Jill Konrath is the author of SNAP Selling (#1 Amazon sales book) and Selling to Big Companies, a Fortune "must read" selection. As a keynote speaker, she is passionate about helping salespeople and entrepreneurs be...
Labcast: Video Makes the Email Marketing Star. Tips for Successful Video Email Marketing
Labcast: Video Makes the Email Marketing Star. Tips for Successful Video Email Marketing
In this week’s Labcast, internationally recognized sales expert Jill Konrath, sits down to discuss the secrets behind the success of her own popular videos and to provide tips for companies hoping to boost customer engagement with video e-mail marketing campaigns of their own.
Click here for Jill Konrath’s 5 Keys to Successful Video Email Marketing Campaigns, or continue reading the full transcript below:
Kevin: Hello, and welcome to the OpenView Labcast. I’m Kevin Cain, and today I’m joined by Jill Konrath to talk about using video in email marketing campaigns. For those of you who don’t know Jill, she’s the author of two best-selling sales books. Selling to Big Companies, her first, was selected as a must-read by Fortune magazine. Her most recent, Snap Selling, soared to the number one sales book within hours of its release.
Hey, Jill. Thanks so much for joining us today. How’s it going?
Jill: It’s going really well. It’s a great day here in Minnesota.
Kevin: Well, as I mentioned in the introduction, what we’re talking about today is using videos effectively in email marketing campaigns. The genesis for all of that, really, is all the videos I’ve seen you share with your customers in your weekly emails. I wanted to ask you, why do you elect to use videos with your emails to customers? What kind of advantage has that provided?
Jill: There are several reasons why I’m doing it. One of them is that I like to be at the leading edge of some of these things, and not be a trailer. If you’re providing videos early on in the game, they do stand out more from what the competitors are doing. I think secondarily, and much more important from my perspective, is that it allows me to connect directly with people. I am the face of my company. They need to feel that I am somebody that they could bring in to work within their organization. Using a video, I am actually connecting with them on a deeper level than I could with an article. They see me and they can connect with me. That’s what’s important.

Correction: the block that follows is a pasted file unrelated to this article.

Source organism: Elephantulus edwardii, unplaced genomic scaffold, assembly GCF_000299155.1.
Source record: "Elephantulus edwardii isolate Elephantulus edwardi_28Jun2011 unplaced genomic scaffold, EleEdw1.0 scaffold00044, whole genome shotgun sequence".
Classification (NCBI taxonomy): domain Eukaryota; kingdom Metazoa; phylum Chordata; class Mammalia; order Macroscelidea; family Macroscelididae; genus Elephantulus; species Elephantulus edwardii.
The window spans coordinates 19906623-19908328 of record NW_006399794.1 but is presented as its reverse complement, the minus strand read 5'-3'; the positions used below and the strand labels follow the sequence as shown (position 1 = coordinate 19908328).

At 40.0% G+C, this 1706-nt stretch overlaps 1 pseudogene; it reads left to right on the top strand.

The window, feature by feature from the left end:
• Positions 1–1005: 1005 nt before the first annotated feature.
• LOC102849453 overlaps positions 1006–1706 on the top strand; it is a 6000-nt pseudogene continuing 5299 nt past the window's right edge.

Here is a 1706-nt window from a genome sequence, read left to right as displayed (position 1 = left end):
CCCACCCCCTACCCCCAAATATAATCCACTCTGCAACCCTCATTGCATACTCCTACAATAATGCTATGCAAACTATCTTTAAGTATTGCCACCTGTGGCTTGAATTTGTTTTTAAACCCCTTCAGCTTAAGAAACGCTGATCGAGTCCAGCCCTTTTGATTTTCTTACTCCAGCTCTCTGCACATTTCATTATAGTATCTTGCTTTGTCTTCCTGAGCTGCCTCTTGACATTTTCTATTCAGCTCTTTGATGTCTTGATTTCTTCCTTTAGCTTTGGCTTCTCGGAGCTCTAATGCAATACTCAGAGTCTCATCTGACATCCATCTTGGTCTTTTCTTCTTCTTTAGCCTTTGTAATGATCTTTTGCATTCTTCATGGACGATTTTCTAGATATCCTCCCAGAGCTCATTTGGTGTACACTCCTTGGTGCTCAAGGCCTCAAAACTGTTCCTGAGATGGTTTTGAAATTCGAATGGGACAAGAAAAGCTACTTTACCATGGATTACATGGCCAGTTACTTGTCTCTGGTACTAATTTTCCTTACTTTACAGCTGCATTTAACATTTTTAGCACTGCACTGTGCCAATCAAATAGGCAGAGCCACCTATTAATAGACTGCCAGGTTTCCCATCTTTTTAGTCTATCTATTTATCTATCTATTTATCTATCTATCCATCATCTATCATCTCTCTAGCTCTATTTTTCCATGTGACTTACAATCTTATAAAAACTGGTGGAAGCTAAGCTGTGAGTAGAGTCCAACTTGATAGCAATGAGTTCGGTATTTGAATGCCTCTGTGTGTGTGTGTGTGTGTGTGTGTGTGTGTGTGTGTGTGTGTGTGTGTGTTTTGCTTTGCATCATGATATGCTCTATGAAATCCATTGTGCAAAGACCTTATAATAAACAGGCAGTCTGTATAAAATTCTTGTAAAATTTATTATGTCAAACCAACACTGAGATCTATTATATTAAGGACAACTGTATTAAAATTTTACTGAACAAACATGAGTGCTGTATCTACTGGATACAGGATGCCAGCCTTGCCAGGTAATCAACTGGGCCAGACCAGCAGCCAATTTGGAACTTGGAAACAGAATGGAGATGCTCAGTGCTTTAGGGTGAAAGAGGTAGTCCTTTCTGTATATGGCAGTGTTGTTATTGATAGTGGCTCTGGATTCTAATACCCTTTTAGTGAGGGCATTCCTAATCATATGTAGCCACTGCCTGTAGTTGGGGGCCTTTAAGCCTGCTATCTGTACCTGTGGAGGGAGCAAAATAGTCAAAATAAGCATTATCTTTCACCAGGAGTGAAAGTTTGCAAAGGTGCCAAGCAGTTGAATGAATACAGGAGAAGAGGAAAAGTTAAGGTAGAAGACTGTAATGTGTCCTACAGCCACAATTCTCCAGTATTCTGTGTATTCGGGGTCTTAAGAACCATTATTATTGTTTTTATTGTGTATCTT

Kevin: What kinds of results have you seen with those emails using video? Are you finding that your customers are more engaged, or that the open rates for your emails have been higher?
Jill: The open rates for my emails have stayed about the same. What I’m doing, though, is I’m getting a lot more people going to my website. They are increasing the amount of comments and interaction that I’m getting on my website. So, it’s making a difference that way. It is also making a difference in terms of when people hire me. I get hired to speak and train. They’re very comfortable with who I am. I’ve already been pretty much pre-sold by the time they contact me. It’s not a function of, “Would she do a good job for our organization?” It’s a function of, “Is she available?” or, “Is she affordable?” which is a whole different ballgame than you normally play in this world.
Kevin: Sure. What tips would you give small companies that are trying to create videos for themselves that are going to allow them to be really successful at doing that?
Jill: I think there are a couple things I’d really suggest. Number one, I’m not a technical person at all, and it was really important for me to find some people to work with on this. I don’t have the time nor the talent to do any video editing on my own, or to even upload things to YouTube. That’s not my cup of tea. I have a 16-year-old neighborhood boy who takes my videos afterwards. He’s actually come in and he’s set up my office as a studio and bought me the lights. He actually ordered all the equipment for me because he likes doing school videos. So, I get a resource to help me do it.
I also have a professional resource to do some of the other videos. I have a studio in my office, and I also go to a studio of a videographer and he shoots a whole bunch at one time. You say, “What is the key to making them good?” First of all, I think there’s one real important key is that you shoot a bunch of videos at the same time.